There follows a letter sent by Dr Pike to the Deputy-Adjutant and Quartermaster-General in November 1917, after his inspection, pointing out what was considered essential to lessen the high sick rate of this class. See:

https://gweaa.com/home/medical-project/the-pike-report-on-german-east-africa/#Section7

D73.1

Sold to WS

Code: 61104

SOLD


WW1 British War Medal ( BWM ) to Royal Fusiliers Public Schools Battalions Casualty - Frank Bell

WW1 British War Medal ( BWM ) to Royal Fusiliers Public Schools Battalions Casualty - Frank Bell

BWM in NEF condition, dark toned, replacement ribbon, correctly impressed to:

PS - 7929 Pte. F. Bell. R. Fus"

Comes with copy of CWGC details and WW1 MIC entry.

Reserved for WS

He was also entitled to a Victory Medal and Memorial Plaque.

The prefix "PS" was used for the Public School Battalions of the Royal Fusiliers ( 18th, 19th, 20th and 21st ) but he died serving with the 7th Battalion Royal Fusiliers.

Died on the February 1917, commemorated on the Thiepval Memorial. Son of Mrs Christian Bell, of 24, Priory Road, Whitely Bay, Northumberland. I have checked Durham School and RGS Newcastle registers, he was not a pupil at either of these public schools. Any information welcome and worthy of further research.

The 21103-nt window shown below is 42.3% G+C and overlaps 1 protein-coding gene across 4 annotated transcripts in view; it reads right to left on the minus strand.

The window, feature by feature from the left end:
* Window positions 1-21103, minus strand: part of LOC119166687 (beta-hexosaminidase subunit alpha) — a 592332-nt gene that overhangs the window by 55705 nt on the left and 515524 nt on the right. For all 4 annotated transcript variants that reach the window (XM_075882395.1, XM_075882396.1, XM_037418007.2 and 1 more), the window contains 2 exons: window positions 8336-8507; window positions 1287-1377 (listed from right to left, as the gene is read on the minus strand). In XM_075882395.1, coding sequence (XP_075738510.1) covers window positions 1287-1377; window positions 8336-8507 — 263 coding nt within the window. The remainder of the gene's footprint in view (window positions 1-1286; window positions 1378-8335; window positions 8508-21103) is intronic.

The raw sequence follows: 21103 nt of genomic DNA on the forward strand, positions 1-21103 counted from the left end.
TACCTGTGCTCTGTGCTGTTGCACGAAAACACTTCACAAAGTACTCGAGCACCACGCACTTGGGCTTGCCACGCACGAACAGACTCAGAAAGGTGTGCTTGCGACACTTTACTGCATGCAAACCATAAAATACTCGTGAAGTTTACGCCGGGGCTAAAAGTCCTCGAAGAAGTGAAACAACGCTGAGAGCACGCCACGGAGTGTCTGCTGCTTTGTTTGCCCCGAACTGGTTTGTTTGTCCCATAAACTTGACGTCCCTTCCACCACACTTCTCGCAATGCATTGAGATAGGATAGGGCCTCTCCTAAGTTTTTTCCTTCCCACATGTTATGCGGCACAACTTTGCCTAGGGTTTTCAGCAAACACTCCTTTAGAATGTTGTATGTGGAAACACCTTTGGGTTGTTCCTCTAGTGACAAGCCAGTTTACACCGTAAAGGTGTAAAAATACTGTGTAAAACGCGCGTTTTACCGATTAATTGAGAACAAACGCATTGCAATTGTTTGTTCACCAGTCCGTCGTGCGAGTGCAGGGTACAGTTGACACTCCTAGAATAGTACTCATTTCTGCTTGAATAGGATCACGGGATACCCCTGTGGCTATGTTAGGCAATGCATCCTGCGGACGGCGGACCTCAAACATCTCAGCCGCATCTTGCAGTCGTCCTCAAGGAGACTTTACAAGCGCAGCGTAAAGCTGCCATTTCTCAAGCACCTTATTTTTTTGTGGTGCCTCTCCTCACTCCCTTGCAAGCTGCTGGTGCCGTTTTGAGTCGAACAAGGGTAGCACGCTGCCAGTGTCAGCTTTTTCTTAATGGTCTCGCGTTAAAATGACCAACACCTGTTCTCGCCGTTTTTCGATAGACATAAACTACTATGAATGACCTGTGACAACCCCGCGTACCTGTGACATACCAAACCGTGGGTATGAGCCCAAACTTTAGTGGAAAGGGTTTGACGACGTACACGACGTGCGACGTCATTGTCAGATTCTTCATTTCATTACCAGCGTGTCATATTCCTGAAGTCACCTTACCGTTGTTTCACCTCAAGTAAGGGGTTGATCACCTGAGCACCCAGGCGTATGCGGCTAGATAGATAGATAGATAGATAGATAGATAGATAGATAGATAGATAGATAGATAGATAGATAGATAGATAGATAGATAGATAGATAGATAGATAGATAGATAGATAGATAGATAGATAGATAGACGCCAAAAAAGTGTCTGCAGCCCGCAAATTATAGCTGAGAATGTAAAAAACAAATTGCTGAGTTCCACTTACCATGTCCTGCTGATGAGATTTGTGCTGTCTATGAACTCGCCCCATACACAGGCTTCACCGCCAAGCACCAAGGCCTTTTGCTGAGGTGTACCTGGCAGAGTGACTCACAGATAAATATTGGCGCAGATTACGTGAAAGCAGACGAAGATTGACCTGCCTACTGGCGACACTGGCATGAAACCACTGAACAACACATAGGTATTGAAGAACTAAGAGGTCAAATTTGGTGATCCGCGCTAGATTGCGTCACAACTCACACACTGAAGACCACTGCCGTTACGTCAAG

Comm FB

Sold to WS

Code: 62330

SOLD


Anglo-Boer / Anglo-Boere Oorlog Medal 1899 - 1902, to a Boer Burger, third pattern of issue

Anglo-Boer / Anglo-Boere Oorlog Medal 1899 - 1902, to a Boer Burger, third pattern of issue

This is the third pattern of this medal (as issued from February 1942 - to date) with correct ribbon, which is correctly impressed to:

Burger J.A. Van Der Linde

There are three men listed on the roll with this rank and name.

The Medal disc is VF condition, but as been fitted with a with second pattern suspender, probably as a later replacement, as it is a bit slack and there are marks on one side which suggest the previous suspender has been removed. Condition reflected in the price. Still a scarce medal to the irregular Dutch farmers who gave the British Empire a good run for its money!

Coll.

Sold to WS

Code: 59073

SOLD


WW1 Victory Medal - to Indian Army Sepoy 1st Battalion 102nd Prince of Wales's Own Grenadiers

WW1 Victory Medal - to Indian Army Sepoy 1st Battalion 102nd Prince of Wales's Own Grenadiers

Naming is correctly impressed but is very feint/rubbed and some stains to obverse. It looks like 4 Sepoy Gula A Ram. Amry number hard to read, but unit much clearer. Ring slightly mishapened also. An original length of silk ribbon. Fine +.